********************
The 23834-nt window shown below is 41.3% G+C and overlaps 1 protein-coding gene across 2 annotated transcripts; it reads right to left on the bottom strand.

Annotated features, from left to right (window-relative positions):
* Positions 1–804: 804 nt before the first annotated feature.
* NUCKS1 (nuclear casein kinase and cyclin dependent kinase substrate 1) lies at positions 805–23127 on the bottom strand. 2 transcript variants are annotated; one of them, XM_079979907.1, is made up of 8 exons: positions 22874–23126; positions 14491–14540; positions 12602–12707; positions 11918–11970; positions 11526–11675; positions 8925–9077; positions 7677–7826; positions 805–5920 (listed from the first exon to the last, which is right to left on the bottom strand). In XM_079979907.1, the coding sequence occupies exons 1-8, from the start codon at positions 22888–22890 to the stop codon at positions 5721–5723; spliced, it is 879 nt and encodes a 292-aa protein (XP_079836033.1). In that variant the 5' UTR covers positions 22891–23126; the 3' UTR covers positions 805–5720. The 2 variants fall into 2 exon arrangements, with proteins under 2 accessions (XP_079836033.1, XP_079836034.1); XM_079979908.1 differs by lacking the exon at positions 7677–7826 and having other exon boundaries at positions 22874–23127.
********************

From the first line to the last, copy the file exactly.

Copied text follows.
The 23834-nt window shown below is 41.3% G+C and overlaps 1 protein-coding gene across 2 annotated transcripts; it reads right to left on the bottom strand.

Annotated features, from left to right (window-relative positions):
* Positions 1–804: 804 nt before the first annotated feature.
* NUCKS1 (nuclear casein kinase and cyclin dependent kinase substrate 1) lies at positions 805–23127 on the bottom strand. 2 transcript variants are annotated; one of them, XM_079979907.1, is made up of 8 exons: positions 22874–23126; positions 14491–14540; positions 12602–12707; positions 11918–11970; positions 11526–11675; positions 8925–9077; positions 7677–7826; positions 805–5920 (listed from the first exon to the last, which is right to left on the bottom strand). In XM_079979907.1, the coding sequence occupies exons 1-8, from the start codon at positions 22888–22890 to the stop codon at positions 5721–5723; spliced, it is 879 nt and encodes a 292-aa protein (XP_079836033.1). In that variant the 5' UTR covers positions 22891–23126; the 3' UTR covers positions 805–5720. The 2 variants fall into 2 exon arrangements, with proteins under 2 accessions (XP_079836033.1, XP_079836034.1); XM_079979908.1 differs by lacking the exon at positions 7677–7826 and having other exon boundaries at positions 22874–23127.